Authored by

Jess Raymund M. Lopez

The Singapore Mediation Convention and the Philippines

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The Singapore Mediation Convention and the Philippines

On 7 August 2019, the Philippines, through Department of Justice Secretary Menardo I. Guevarra, signed the “United Nations Convention on International Settlement Agreements Resulting from Mediation” (“Singapore Mediation Convention” or  “Convention“). Domestic arbitral institutions such as the Philippine Dispute Resolution Center, Inc., have lauded the Philippines’ act of signing the Singapore Mediation Convention, stating that this will “pave the way for the cross-border enforcement of international commercial settlement agreements that result from mediation“, and “facilitate the enforcement in Convention countries of settlements mediated in the Philippines“.

The Singapore Mediation Convention

The Singapore Mediation Convention provides a process which aims to facilitate and expedite the enforcement of settlement agreements resulting from the successful mediation of international commercial disputes in States that accede to or ratify this Convention.

Under the Convention, a State Party agrees to enforce a settlement agreement in accordance with its rules of procedure, and under the conditions provided in this Convention. In this regard, where relief is sought, a party relying on a settlement agreement must supply the signed agreement to the competent authority of the State with evidence that this agreement resulted from mediation. The State’s competent authority shall then consider whether to grant the relief sought, or refuse to do so on grounds such as:

  1. the incapacity of a party to the agreement;
  2. that the agreement is null and void, or is not binding or final according to its terms;
  3. that the agreement has been subsequently modified;
  4. that the obligations in the agreement have been performed, or are not clear or comprehensible;
  5. where the grant of relief would be contrary to the public policy of the State Party where relief is sought; and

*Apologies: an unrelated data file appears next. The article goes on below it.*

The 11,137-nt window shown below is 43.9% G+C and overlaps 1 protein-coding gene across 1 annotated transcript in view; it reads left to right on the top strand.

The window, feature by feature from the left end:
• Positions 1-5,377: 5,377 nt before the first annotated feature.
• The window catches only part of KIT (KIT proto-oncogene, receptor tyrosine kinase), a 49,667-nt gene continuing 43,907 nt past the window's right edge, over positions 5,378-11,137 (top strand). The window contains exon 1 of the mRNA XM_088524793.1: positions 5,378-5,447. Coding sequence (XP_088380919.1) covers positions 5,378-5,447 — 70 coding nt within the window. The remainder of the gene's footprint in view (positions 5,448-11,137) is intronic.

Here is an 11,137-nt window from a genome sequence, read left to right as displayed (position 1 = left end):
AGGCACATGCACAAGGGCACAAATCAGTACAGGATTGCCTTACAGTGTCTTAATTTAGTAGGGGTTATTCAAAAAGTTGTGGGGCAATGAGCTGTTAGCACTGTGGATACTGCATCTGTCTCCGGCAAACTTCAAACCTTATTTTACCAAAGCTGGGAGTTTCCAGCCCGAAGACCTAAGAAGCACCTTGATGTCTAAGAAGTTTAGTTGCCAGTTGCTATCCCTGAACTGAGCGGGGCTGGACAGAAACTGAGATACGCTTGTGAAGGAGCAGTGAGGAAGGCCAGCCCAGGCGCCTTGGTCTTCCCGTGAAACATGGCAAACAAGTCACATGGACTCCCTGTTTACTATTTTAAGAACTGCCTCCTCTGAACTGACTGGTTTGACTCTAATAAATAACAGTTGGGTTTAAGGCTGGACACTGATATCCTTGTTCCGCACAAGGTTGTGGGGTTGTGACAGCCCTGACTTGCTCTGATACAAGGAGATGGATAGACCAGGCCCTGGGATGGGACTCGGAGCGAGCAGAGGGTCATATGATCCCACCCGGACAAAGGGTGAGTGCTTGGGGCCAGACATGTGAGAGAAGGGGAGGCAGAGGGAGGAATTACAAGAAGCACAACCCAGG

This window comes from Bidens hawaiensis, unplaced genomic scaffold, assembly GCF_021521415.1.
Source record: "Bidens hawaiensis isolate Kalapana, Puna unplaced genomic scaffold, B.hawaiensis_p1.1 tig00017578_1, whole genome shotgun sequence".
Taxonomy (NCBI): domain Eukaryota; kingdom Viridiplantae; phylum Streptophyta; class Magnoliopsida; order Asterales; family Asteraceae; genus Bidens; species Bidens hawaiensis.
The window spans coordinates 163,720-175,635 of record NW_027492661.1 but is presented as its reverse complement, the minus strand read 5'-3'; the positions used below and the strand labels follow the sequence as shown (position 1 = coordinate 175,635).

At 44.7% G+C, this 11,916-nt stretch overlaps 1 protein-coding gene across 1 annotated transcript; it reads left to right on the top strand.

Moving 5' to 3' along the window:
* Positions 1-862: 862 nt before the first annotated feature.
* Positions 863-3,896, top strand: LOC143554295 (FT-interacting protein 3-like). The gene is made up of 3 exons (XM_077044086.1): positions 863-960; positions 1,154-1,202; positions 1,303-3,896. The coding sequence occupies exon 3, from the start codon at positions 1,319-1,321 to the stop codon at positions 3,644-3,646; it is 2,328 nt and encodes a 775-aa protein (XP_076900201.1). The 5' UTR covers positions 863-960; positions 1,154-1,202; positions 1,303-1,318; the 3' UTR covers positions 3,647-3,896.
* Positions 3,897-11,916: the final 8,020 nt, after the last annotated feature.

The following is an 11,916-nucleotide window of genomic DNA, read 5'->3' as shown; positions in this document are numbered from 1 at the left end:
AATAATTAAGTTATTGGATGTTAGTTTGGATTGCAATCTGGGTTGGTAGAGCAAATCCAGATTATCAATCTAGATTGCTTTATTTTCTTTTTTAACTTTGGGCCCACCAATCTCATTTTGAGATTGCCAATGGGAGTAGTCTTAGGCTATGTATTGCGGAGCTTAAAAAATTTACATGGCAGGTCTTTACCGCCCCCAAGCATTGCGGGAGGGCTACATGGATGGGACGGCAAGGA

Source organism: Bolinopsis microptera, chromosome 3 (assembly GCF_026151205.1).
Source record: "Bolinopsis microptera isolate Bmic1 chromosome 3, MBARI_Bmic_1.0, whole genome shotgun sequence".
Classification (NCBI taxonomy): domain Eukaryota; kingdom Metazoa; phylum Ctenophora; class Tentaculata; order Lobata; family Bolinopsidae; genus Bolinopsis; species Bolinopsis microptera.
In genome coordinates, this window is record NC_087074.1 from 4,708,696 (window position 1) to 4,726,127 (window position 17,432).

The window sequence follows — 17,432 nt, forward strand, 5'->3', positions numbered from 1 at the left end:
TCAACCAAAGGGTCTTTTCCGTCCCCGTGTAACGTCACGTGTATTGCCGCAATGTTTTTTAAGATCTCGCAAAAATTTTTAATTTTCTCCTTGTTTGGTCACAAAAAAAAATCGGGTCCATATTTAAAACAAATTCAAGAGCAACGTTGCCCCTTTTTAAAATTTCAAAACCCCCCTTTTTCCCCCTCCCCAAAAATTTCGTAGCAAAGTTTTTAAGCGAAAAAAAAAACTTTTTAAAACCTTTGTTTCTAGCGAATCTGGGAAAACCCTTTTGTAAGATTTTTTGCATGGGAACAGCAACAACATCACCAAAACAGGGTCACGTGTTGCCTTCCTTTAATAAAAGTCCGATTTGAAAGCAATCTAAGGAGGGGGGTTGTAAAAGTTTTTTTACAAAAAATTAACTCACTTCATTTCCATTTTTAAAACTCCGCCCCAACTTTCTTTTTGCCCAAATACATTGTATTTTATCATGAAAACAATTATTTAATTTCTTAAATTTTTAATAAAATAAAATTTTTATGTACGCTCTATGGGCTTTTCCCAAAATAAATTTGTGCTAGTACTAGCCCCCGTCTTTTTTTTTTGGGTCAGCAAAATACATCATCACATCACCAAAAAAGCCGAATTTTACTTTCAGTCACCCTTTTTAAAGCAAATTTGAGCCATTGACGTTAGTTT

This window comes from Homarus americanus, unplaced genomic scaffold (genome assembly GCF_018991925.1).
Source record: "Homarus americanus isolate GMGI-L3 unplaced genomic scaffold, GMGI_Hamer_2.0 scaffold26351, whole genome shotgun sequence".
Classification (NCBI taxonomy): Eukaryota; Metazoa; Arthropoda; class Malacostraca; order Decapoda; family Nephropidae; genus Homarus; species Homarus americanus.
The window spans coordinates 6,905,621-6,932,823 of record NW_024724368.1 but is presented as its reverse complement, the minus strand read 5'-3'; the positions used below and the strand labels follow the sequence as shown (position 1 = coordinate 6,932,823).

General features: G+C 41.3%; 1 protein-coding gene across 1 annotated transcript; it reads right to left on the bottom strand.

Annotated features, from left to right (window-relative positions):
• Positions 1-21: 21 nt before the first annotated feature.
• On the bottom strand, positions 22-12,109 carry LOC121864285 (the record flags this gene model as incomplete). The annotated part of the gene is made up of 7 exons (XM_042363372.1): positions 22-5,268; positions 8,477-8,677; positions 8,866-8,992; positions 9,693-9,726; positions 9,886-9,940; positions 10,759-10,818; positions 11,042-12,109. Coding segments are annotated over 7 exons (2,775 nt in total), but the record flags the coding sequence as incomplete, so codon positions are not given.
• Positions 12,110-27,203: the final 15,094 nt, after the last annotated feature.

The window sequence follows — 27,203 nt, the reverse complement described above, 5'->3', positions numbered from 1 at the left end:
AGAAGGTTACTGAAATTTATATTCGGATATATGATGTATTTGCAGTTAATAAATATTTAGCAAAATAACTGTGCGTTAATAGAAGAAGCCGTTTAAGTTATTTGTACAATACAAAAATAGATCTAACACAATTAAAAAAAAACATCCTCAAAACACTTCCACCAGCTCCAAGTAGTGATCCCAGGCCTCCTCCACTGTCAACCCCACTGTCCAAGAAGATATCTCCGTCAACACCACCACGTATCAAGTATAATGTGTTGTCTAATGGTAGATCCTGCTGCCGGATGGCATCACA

6. where the subject matter of the dispute is not capable of settlement by mediation under the law of the State Party where relief is sought.

The Singapore Mediation Convention was opened for signature by all States on 7 August 2019 in Singapore, and is subject to ratification, acceptance, or approval by the signatories. However, despite signing the Singapore Mediation Convention, the Philippines has yet to ratify this, and thus the Convention has not yet entered into force in the Philippines.

Enforcement under Existing Philippine Laws

That said, Philippine laws already provide a mechanism by which settlement agreements resulting from mediation may be enforced. Republic Act No. 9285, otherwise known as the “Alternative Dispute Resolution Act of 2004” (“ADR Act“), provides that if a dispute is successfully resolved through mediation, a mediated settlement agreement should be prepared and signed by the parties, with the assistance of counsel (if any). The ADR Act directs the parties to make adequate provisions in the agreement for the contingency of breach to avoid conflicting interpretations.

In turn, A.M. No. 07-11-08-SC, otherwise known as the “Special Rules of Court on Alternative Dispute Resolution” (“ADR Rules“), sets out the procedural rules by which mediated settlement agreements may be enforced through the courts in the event that these agreements are breached by the parties.

In particular, parties to a mediated settlement agreement may deposit a copy of their agreement with the Clerk of Court of the Regional Trial Court (“RTC“) where the principal place of business of any of the parties is located, or where any individual who is a party to that agreement resides, or in the National Capital Judicial Region. In the event of a breach, the following procedure applies:

  1. Any of the parties to the agreement may file a verified petition for enforcement with the RTC where the agreement was deposited.
  2. The adverse party would then have 15 days from receipt of service of the petition within which to oppose this by submitting written proof of compliance with the mediated settlement agreement or such other defenses it may have.
  3. The RTC will then conduct a summary hearing either enforcing the mediated settlement agreement, or dismissing the petition should it find that the agreement is invalid or if it finds merit in the defenses raised by the adverse party.

Further updates shall be posted here once the Philippines ratifies the Singapore Mediation Convention, or upon the enactment or issuance of domestic laws or rules implementing the provisions of the Convention.

For further queries, please feel free to contact our team below.

This article was authored by Jess Raymund M. Lopez. A PDF version is available here.

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